As the United States expanded following the Louisiana Purchase in 1803, the issue of slavery became a growing point of contention. In the North, states began banning slavery in state constitutions. In the South, slaves were in increasingly high demand. As more anti-slavery sentiment grew in the free states of the North, pro-slavery sentiment grew in the slave states of the South. As more people began to move to the land acquired through the Louisiana Purchase, the issue arose of admitting those territories as states.
With Missouri growing in population and applying for statehood, the big question was whether or not slavery would be permitted. To complicate issues, there was a balance of power in the US Senate between free and slave states. While free state senators hoped to eventually place a national ban on slavery, slave state senators hoped to protect the institution of slavery through federal legislation—or at the very least prevent its being banned.
Aside from maintaining a balance of power in Congress between free states and slave states, the Missouri Compromise aimed to resolve similar issues in the future regarding the rest of the land acquired in the Louisiana Purchase. This was established at the 36-30 latitude line. Slavery would be banned in areas of the Louisiana Purchase north of this line, while it would be permitted in areas of the Louisiana Purchase south of this line.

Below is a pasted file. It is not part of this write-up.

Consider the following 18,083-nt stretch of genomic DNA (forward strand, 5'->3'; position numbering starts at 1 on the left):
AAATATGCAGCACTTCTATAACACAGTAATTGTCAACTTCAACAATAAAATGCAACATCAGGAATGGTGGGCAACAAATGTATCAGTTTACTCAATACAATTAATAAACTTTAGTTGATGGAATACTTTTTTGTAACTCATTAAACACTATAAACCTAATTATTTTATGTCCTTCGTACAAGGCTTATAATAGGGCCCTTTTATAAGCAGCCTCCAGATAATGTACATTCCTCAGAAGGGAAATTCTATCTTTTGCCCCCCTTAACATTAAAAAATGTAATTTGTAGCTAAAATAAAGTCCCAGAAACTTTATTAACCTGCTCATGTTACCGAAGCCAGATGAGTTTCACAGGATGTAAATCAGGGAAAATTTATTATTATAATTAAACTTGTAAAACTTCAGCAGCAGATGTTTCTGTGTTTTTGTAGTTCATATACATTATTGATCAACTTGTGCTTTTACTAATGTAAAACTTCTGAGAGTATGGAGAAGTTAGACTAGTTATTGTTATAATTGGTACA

After much debate and a series of close votes in the House and the Senate, the Missouri Compromise was developed. The Missouri Compromise allowed for the admission of Missouri as a slave state, while simultaneously admitting Maine as a free state (the admission of both at the same time through the same piece of legislation also caused some consideration and debate). The admission of one free state and one slave state ensured that the balance in the U.S. Senate would be preserved. The Missouri Compromise also established the 36-30 latitude line as the border between territory where slavery would be permitted and territory where slavery would be banned.
On March 6, 1820, President Madison signed the Missouri Compromise into law. The Missouri Compromise would remain in effect until the passage of the Kansas-Nebraska Act in 1854. The Missouri Compromise was an attempt by the United States government to deal with the growing issue of slavery. It would delay the outbreak of conflict between pro-slavery and anti-slavery factions, but ultimately would fail to entirely prevent it.